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Auckland City opens cycleway


19 February 2004

Auckland City opens cycleway

The completed north-western cycleway is officially opened by Auckland City’s Mayor Hon John Banks and Transport Committee chairperson, Councillor Greg McKeown at UNITEC’s grounds near the newly constructed cycle overbridge at noon today.

The completion of the cycleway by the placement of a cycle overbridge across Great North Road and an off-road path over UNITEC’s campus provides cyclists and pedestrians with a more convenient, safer and direct route through and around the area.

Investment in the safety improvements has cost over $1 million, partly funded by Transfund New Zealand.

“The construction of the Great North Road cycle and pedestrian overbridge has provided an important missing link. Not only does the bridge complete the cycleway, but it also improves safety for cyclists and pedestrians around the busy Waterview interchange on the north western motorway,” says Councillor Greg McKeown, Transport Committee chairperson. “Safety was a big issue and, in partnership with UNITEC and Transfund, we’ve addressed several concerns expressed by the local community and cyclists.”

The initiative allows commuting and recreational cyclists to ride on a mostly dedicated off-road cycleway, from the central city to Te Atatu, with numerous on and off points along the way.

The 9km route improves cycling safety and access along the western transport corridor, including UNITEC, Point Chevalier Shopping Centre, Pasadena Intermediate School, Newton Central School, Western Springs College, Auckland Zoo, Museum of Transport and Technology, Western Springs Park and Western Springs Stadium.

“We are progressing many other cycling initiatives in the city, including a raft of infrastructure improvements around Grafton, Avondale, Otahuhu and Panmure which are integrated with other community plans. These amount to over $2 million and await funding support from Infrastructure Auckland,” says Mr McKeown. “Bus and bike lanes, new line markings on many of the city’s arterials, and changes in driver behaviour are also improving conditions for cyclists on many of Auckland City’s roads.”

“Efforts to improve cycle safety are part of a comprehensive set of actions plans we have developed for transport in the city*,” says Mr McKeown.

The official opening of the north-western cycleway and bridge is timed to mark National Bike Week, which runs from 16 to 22 February. Other events organised by Auckland City included yesterday’s Bike to Work Breakfast and tonight’s fun children’s cycle safety event at Western Springs from 6.30pm to 8.30pm.


Note to editor

The transport strategies listed below and 10 corresponding actions were adopted in last year’s annual plan and the following updates were accepted at the annual plan direction setting meeting held in October 2003.
Auckland City transport actions
We will tailor our transport actions to facilitate a strong central business district and suburban main streets, a safe city for all to enjoy and well-managed growth, sustaining strong and healthy communities.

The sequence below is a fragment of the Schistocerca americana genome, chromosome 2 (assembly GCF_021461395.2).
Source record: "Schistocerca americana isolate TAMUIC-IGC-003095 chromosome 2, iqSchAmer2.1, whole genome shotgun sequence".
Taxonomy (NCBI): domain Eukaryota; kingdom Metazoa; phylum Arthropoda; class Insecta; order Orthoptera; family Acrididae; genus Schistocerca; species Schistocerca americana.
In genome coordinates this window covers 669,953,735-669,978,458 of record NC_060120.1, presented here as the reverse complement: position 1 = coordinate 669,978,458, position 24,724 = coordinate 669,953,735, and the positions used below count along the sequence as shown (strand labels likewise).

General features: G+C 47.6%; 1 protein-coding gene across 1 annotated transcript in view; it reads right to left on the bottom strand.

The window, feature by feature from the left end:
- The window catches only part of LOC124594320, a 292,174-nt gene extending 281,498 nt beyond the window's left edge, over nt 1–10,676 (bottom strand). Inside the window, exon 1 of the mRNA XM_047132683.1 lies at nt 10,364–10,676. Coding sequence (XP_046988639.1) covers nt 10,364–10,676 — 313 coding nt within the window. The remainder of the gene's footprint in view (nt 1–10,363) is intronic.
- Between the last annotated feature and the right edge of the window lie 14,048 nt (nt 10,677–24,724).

Transport specific strategies
- We will improve mobility and travel choice for Aucklanders and Auckland businesses with increased investment in both the roading and public transport networks
- We will integrate transport, land use and economic development initiatives, with a view to building strong liveable communities, a compact urban form, and a growth economy

Transport actions
1. Promote greater integration of roading and passenger transport development, and continual improvements to regionally agreed land transport strategies.
2. Plan for transit-oriented community and business developments in areas identified by the council’s growth strategy designing transport infrastructure to suit.
3. Continue to play a leading role in the development of the regional networks, in particular the eastern and western corridors, taking into account multi-modal transit investment including ferries and cycling that leverages community and economic development.
4. Assist in the development of the rail corridors and rail-based rapid transit on the isthmus, leveraging off the investments in Britomart and the current track infrastructure.
5. Advocate for the development of integrated bus-based passenger transport services, with a focus on service delivery, vehicle quality and route design, integrated ticketing that support city strategies.
6. Implement agreed CBD traffic management strategies to facilitate business growth and create inviting and people-friendly streets for residents and city visitors.
7. Implement the agreed strategy for all arterials and major roads, including use by mode, and clear streetscape design guides, including street markings, signs, footpath design and street architecture and greening.
8. Implement traffic demand management strategies.
9. Continue record capital expenditure levels to dramatically improve the city’s footpath network and improve conditions for walking to school, work, recreation and to passenger transport.
10. Improve road safety, with an increased emphasis on pedestrian and cycle safety and safer driving behaviour.

Ref: DLR

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